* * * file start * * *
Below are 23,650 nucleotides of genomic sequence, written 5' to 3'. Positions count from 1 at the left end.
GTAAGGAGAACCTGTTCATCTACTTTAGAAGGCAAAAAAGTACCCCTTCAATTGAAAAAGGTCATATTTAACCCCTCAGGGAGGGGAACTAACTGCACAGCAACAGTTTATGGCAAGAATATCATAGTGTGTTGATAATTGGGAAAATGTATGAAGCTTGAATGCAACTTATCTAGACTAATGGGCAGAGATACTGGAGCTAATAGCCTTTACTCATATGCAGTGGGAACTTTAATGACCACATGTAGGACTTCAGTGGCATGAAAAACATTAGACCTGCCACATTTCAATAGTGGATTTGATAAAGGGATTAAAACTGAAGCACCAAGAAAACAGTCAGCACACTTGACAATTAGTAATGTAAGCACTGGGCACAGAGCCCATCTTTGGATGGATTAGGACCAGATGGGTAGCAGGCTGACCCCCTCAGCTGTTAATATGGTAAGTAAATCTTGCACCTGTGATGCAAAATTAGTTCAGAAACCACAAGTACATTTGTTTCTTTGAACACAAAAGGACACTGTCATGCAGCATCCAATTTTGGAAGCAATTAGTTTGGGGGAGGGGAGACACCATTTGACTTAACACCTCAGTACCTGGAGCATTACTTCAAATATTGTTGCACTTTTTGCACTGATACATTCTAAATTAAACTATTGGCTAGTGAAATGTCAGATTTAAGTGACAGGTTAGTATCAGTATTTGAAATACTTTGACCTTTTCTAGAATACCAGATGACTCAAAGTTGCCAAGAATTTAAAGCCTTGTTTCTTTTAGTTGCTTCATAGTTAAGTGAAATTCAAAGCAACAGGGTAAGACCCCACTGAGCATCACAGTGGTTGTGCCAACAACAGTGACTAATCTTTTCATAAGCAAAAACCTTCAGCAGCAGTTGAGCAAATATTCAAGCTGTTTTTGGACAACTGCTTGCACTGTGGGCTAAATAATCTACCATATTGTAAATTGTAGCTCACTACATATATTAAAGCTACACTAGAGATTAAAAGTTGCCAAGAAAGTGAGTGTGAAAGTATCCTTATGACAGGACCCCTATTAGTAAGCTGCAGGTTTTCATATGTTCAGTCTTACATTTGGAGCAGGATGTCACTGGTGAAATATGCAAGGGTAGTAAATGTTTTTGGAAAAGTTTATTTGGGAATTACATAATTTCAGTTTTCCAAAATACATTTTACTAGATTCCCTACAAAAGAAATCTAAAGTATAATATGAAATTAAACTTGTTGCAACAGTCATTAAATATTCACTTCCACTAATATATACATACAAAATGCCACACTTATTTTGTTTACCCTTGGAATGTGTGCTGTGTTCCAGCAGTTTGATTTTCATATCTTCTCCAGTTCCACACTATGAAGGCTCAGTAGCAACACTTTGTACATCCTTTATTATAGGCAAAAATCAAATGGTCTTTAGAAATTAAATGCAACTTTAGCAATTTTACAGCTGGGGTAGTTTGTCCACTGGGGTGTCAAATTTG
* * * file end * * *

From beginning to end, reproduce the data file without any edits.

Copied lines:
Below are 23,650 nucleotides of genomic sequence, written 5' to 3'. Positions count from 1 at the left end.
GTAAGGAGAACCTGTTCATCTACTTTAGAAGGCAAAAAAGTACCCCTTCAATTGAAAAAGGTCATATTTAACCCCTCAGGGAGGGGAACTAACTGCACAGCAACAGTTTATGGCAAGAATATCATAGTGTGTTGATAATTGGGAAAATGTATGAAGCTTGAATGCAACTTATCTAGACTAATGGGCAGAGATACTGGAGCTAATAGCCTTTACTCATATGCAGTGGGAACTTTAATGACCACATGTAGGACTTCAGTGGCATGAAAAACATTAGACCTGCCACATTTCAATAGTGGATTTGATAAAGGGATTAAAACTGAAGCACCAAGAAAACAGTCAGCACACTTGACAATTAGTAATGTAAGCACTGGGCACAGAGCCCATCTTTGGATGGATTAGGACCAGATGGGTAGCAGGCTGACCCCCTCAGCTGTTAATATGGTAAGTAAATCTTGCACCTGTGATGCAAAATTAGTTCAGAAACCACAAGTACATTTGTTTCTTTGAACACAAAAGGACACTGTCATGCAGCATCCAATTTTGGAAGCAATTAGTTTGGGGGAGGGGAGACACCATTTGACTTAACACCTCAGTACCTGGAGCATTACTTCAAATATTGTTGCACTTTTTGCACTGATACATTCTAAATTAAACTATTGGCTAGTGAAATGTCAGATTTAAGTGACAGGTTAGTATCAGTATTTGAAATACTTTGACCTTTTCTAGAATACCAGATGACTCAAAGTTGCCAAGAATTTAAAGCCTTGTTTCTTTTAGTTGCTTCATAGTTAAGTGAAATTCAAAGCAACAGGGTAAGACCCCACTGAGCATCACAGTGGTTGTGCCAACAACAGTGACTAATCTTTTCATAAGCAAAAACCTTCAGCAGCAGTTGAGCAAATATTCAAGCTGTTTTTGGACAACTGCTTGCACTGTGGGCTAAATAATCTACCATATTGTAAATTGTAGCTCACTACATATATTAAAGCTACACTAGAGATTAAAAGTTGCCAAGAAAGTGAGTGTGAAAGTATCCTTATGACAGGACCCCTATTAGTAAGCTGCAGGTTTTCATATGTTCAGTCTTACATTTGGAGCAGGATGTCACTGGTGAAATATGCAAGGGTAGTAAATGTTTTTGGAAAAGTTTATTTGGGAATTACATAATTTCAGTTTTCCAAAATACATTTTACTAGATTCCCTACAAAAGAAATCTAAAGTATAATATGAAATTAAACTTGTTGCAACAGTCATTAAATATTCACTTCCACTAATATATACATACAAAATGCCACACTTATTTTGTTTACCCTTGGAATGTGTGCTGTGTTCCAGCAGTTTGATTTTCATATCTTCTCCAGTTCCACACTATGAAGGCTCAGTAGCAACACTTTGTACATCCTTTATTATAGGCAAAAATCAAATGGTCTTTAGAAATTAAATGCAACTTTAGCAATTTTACAGCTGGGGTAGTTTGTCCACTGGGGTGTCAAATTTG